An asteroid is expected to make a near-Earth pass next week, according to sources with the Purple Mountain Observatory of the Chinese Academy of Sciences, as cited by China Daily.
The asteroid was discovered by Chinese astronomers and spotted on November 6. It’s expected to safely fly by Earth at 8.08am CST on Friday, November 20.
Zhao Haibin, an astronomer with the observatory, said the asteroid will come within 4.48 million kilometers from Earth’s surface. To put that in perspective, the moon is more than 10 times closer to our planet.
Near-Earth Asteroids (NEAs) are by no means uncommon. In August, an SUV-sized space rock set a record for coming closer to Earth than any other recorded NEA. Due to its small size of about 3-6 meters, it would likely have turned into a fireball upon entering Earth’s atmosphere. So far in 2020, the American Meteor Society has documented more than 6,500 fireball events.
In July, the China National Space Administration launched an asteroid and comet exploration project to study comets and return samples from an NEA. The administration called on university, middle school and elementary school students to conduct science experiments in this field.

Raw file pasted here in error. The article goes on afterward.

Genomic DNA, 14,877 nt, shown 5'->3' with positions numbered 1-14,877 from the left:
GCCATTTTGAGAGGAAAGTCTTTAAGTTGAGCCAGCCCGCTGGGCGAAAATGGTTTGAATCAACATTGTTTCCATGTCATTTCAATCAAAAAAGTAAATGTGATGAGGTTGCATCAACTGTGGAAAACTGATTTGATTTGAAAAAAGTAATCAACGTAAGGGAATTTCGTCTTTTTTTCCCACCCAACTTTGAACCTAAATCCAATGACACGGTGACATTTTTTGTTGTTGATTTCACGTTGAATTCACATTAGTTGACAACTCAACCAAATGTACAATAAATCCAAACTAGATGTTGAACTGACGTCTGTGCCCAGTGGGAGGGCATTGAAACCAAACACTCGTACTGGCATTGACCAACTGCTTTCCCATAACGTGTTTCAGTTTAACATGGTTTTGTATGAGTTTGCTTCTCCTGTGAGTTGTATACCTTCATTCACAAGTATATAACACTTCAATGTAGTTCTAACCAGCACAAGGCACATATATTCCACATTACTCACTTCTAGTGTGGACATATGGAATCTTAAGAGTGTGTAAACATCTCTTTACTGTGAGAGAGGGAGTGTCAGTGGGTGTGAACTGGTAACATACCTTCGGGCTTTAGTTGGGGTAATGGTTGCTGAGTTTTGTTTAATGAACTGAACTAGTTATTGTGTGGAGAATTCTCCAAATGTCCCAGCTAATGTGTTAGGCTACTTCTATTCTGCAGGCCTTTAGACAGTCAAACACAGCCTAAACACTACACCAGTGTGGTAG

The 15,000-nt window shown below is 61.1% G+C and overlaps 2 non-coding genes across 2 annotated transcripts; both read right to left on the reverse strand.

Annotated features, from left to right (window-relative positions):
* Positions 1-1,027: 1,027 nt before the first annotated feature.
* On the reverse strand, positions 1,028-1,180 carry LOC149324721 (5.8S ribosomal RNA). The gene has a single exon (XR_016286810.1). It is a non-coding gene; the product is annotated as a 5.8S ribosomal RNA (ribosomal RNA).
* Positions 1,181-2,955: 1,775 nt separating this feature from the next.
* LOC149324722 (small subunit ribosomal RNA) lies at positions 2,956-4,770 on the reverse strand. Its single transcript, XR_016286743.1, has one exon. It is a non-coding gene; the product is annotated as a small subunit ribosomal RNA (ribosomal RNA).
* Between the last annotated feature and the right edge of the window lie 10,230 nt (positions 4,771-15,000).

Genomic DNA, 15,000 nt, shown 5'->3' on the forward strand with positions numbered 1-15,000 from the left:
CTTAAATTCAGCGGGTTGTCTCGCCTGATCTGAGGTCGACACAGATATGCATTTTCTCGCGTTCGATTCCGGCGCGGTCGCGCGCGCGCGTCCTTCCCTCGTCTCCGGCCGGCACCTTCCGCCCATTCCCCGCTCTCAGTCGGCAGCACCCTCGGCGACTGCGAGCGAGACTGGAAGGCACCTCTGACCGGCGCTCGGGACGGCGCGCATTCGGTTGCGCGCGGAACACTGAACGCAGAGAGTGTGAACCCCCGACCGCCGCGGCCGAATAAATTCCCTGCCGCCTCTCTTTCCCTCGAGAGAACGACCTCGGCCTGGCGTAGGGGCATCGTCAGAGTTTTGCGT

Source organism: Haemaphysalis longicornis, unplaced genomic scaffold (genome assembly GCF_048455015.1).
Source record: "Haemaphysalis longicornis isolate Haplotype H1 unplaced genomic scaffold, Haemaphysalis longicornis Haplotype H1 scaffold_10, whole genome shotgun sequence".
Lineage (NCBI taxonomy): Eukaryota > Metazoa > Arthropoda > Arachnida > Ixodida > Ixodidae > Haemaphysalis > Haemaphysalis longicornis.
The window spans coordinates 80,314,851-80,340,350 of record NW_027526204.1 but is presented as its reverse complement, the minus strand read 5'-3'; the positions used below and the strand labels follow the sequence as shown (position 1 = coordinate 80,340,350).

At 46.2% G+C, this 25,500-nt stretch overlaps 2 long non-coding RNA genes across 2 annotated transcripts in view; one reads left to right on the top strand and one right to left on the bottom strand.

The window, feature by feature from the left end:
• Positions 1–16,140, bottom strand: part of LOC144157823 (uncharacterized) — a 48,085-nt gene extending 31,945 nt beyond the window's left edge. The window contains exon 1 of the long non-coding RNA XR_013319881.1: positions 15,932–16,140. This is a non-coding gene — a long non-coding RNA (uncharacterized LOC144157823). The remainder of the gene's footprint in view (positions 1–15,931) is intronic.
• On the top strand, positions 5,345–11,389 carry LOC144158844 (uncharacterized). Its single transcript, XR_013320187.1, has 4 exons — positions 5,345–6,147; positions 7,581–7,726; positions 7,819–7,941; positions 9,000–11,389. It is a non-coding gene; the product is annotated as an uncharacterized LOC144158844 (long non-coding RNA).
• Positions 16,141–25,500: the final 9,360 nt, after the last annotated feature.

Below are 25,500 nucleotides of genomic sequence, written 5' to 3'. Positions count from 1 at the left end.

According to Space News, ZhengHe, a spacecraft named after the 15th-century naval explorer, will target the identified NEA and collect up to a 1,000-gram sample from the asteroid. The samples will be returned to Earth within 2-3 years of launch.
This may seem like a big investment for a small sample size, but asteroid mining could lead to a massive payday in the future.
There is one asteroid, 16 Psyche, orbiting the sun between Mars and Jupiter that is worth an estimated USD10,000 quadrillion – or, USD10,000,000,000,000,000,000.
Image via Maxar/ASU/P. Rubin/NASA/JPL-Caltech
While most asteroids are made of rock or ice, 16 Psyche is believed to be mostly comprised of iron and nickel, resembling Earth’s core. The rare 226-kilometer space rock is worth more than the world’s entire economy – by a lot.
According to How Stuff Works, a NASA space probe is set to visit the massive object in 2026.
[Cover image via Pixabay]